Gov. Chris Christie was in a triumphant mood during his State of the State speech as he surveyed his record in “controlling” property taxes.
Property taxes, Christie declared, “had risen 70 percent in the ten years before I became governor. Rising property taxes were driving people out of this state. And so we joined together,” he said, praising Democratic legislative leaders for their cooperation, “to cap property tax growth at no more than 2 percent a year.”
“The root cause of rising property taxes is always excessive government spending,” the governor said. “As with all problems, you must get to that root cause — and together, we did it. And here’s the good news: it is working. Last week, the state’s largest newspaper [the Star-Ledger] announced the results of its comprehensive study of property taxes in New Jersey. The headline said it all: ‘At long last, tax relief.'”
Christie’s declaration of victory in the war on property taxes — when New Jersey has the highest property taxes in the nation — stunned Assembly Majority Leader Lou Greenwald (D-Camden), “It’s a bit early for the governor to essentially be donning a flight suit and declaring ‘Mission Accomplished,'” he fumed.
What amazed Greenwald more was what came next, as Christie called for a 10 percent cut not in property taxes, but in the state income tax.
Christie defended his income tax cut on the basis of economic competitiveness.
“Make no mistake – we are in a competition,” Christie said. “A competition for jobs – among countries, yes, but also among states. In the last decade, two-thirds of all companies which moved jobs to a new location did not move to other countries – they moved from one state to another.”
Christie is right that New Jersey is in a battle for economic survival, business leaders, economists, and relocation experts agree.
It’s not just the choices CEOs make when they decide whether to build a factory here or in North Carolina.
It’s the decisions Wall Street traders make when they decide whether to buy a home in Madison or in Greenwich. It’s the decisions that working families make when they decide whether to move to Pennsylvania, that retirees make when they decide whether to move to Florida, and new graduates make when they decide whether to launch their new startup in New Jersey.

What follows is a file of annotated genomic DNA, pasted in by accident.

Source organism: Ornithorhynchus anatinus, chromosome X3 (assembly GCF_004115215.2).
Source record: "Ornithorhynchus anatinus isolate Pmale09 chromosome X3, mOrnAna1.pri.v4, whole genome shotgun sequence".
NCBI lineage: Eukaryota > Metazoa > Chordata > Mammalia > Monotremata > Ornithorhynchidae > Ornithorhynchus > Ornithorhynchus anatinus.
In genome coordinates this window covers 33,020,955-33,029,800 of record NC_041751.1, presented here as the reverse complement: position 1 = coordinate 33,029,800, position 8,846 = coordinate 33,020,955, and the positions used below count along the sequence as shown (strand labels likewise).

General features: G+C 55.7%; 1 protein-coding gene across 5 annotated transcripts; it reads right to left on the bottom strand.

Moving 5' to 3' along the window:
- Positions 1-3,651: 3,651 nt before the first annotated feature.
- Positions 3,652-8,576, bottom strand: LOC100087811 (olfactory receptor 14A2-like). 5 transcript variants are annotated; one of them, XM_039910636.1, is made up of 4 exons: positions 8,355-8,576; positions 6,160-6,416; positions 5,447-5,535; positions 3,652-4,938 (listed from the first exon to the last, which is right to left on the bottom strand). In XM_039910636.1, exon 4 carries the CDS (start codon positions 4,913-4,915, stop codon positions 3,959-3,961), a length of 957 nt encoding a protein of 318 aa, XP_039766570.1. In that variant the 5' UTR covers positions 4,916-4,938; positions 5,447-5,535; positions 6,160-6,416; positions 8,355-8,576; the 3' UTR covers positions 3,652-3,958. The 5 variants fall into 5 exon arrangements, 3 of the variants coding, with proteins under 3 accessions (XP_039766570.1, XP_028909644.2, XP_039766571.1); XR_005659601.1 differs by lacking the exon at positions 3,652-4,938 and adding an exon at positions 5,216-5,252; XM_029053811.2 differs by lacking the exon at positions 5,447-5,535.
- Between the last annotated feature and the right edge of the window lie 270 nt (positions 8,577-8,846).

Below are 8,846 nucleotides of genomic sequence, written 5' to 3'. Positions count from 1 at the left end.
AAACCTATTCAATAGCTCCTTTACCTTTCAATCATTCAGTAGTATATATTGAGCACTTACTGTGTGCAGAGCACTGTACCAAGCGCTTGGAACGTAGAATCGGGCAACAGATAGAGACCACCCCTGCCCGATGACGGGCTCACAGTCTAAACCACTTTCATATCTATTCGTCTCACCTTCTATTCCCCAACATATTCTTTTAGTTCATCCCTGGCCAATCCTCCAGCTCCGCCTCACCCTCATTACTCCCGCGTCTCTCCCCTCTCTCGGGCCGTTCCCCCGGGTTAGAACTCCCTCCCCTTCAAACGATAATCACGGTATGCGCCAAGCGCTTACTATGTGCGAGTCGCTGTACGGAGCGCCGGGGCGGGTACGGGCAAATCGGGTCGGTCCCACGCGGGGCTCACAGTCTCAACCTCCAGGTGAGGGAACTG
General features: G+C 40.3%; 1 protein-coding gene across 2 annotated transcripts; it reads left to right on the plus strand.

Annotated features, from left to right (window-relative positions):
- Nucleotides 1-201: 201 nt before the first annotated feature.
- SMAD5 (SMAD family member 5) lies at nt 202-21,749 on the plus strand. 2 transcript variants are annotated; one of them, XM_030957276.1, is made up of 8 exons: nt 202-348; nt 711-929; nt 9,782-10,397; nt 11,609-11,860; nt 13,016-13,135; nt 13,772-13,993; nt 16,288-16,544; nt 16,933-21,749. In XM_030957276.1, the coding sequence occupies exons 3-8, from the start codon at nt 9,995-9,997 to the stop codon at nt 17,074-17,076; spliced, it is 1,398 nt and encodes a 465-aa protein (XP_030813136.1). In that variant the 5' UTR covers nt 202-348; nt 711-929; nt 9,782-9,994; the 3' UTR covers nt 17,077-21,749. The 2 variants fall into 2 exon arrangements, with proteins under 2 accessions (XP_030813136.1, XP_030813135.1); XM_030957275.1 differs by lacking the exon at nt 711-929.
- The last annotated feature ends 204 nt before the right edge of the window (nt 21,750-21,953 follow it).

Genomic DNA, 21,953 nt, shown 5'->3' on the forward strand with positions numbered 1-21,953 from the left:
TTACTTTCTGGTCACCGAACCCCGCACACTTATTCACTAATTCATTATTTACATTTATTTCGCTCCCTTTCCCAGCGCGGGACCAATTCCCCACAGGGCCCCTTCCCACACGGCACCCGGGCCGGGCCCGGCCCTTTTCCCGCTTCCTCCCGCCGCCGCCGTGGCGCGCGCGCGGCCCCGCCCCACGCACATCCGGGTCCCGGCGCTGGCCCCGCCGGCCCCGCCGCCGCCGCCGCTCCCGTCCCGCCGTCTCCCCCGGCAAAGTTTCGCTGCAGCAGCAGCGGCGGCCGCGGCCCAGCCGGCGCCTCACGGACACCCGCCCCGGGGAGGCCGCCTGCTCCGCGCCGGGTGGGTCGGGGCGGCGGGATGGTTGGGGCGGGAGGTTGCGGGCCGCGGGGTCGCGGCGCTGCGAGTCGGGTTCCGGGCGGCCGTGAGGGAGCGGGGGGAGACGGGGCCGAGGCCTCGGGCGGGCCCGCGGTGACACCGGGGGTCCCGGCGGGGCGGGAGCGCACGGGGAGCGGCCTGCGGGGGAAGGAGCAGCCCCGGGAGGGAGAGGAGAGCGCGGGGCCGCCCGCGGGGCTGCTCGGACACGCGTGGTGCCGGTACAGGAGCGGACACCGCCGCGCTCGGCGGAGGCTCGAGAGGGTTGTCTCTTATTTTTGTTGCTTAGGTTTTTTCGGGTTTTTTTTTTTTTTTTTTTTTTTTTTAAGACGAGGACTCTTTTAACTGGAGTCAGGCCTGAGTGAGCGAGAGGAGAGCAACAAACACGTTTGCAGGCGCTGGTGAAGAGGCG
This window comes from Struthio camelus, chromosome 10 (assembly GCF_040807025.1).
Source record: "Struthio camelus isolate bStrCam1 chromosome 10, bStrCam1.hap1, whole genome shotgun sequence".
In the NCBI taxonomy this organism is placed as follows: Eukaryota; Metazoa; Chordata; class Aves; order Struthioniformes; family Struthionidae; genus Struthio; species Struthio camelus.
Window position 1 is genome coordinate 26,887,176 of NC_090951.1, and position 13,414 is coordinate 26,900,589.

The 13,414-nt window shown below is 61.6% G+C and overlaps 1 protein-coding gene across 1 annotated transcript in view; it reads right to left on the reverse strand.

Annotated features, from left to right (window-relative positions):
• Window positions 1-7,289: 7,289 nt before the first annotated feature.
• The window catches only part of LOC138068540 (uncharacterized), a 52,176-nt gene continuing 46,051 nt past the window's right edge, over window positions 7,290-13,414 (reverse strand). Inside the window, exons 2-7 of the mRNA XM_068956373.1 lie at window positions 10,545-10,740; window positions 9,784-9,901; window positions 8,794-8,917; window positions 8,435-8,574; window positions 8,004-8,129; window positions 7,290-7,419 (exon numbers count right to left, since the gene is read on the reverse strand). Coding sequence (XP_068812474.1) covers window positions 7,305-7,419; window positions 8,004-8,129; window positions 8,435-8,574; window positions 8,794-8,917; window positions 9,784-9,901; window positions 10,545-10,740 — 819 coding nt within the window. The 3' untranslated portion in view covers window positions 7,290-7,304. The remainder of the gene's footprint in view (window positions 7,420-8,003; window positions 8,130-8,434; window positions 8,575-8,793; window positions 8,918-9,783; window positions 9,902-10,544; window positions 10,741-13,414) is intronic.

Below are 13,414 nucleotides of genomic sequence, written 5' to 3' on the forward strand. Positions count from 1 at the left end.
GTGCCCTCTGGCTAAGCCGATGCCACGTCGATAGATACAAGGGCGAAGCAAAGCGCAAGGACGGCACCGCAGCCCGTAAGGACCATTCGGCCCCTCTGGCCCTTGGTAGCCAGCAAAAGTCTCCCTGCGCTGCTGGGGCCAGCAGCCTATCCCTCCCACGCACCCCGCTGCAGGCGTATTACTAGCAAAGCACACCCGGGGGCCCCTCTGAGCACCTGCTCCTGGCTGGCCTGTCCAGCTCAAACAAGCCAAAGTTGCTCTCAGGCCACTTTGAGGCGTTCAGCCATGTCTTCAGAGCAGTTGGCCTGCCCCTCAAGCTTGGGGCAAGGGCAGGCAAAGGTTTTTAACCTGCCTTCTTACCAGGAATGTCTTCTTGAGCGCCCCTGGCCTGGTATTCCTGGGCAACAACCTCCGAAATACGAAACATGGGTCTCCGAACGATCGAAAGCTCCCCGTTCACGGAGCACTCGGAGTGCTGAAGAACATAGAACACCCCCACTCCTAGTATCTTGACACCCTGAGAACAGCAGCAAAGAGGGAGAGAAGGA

By any measure, it’s a competition that New Jersey is losing, whether you go by loss of pharmaceutical market share to California, by the drop from first to third place in average income behind Connecticut and Massachusetts, or the persistent ranking atop the loser list for out-migration in United Van Lines’ annual report on interstate moving trends.
But it isn’t the income tax that makes New Jersey uncompetitive. It’s the property tax.
Look at the numbers: New Jersey’s $7,758 average property tax bill ranks first in the nation. Its median property tax bill of $6,579 ate up 7.5 percent of household income in 2009. In comparison, a family of four making that median income of $88,343 would pay only $1,802.08 in state income taxes – just 2 percent of annual income.
While property taxes in wealthy New York suburbs are comparable to New Jersey, Bergen County’s average property tax bill is 40 percent higher than Connecticut’s Fairfield County — an important factor when executives decide between Alpine and Greenwich.
Sussex County residents moving to Pennsylvania’s Pike County cut their average property tax bill in half — from $5,948 to $2,795. Median property taxes in Pennsylvania were just $2,223, and every Pennsylvania county ranks at least $1,000 below Burlington, Camden and Gloucester in average property taxes.
Households in “high-tax states” like Massachusetts and California pay $3,000 and $2,000 less in property taxes than New Jerseyans, and the average property tax in North Carolina, home of the “Research Triangle,” was just $1,209.
Relocation firms, business leaders, and academics agree that high property taxes — and the housing costs they drive up — are the biggest barrier to persuading companies to locate or expand here. New Jersey businesses pay an estimated $9 billion in property taxes — more than four times as much as they pay in corporate income taxes. Rutgers University economists James W. Hughes and Richard Seneca put reducing property taxes first on their list of policy priorities for retaining New Jersey’s residents and businesses in their 2007 study, “Where Have All the Dollars Gone?”
Property taxes weigh more than income taxes when middle-income families and retirees decide whether to stay in New Jersey.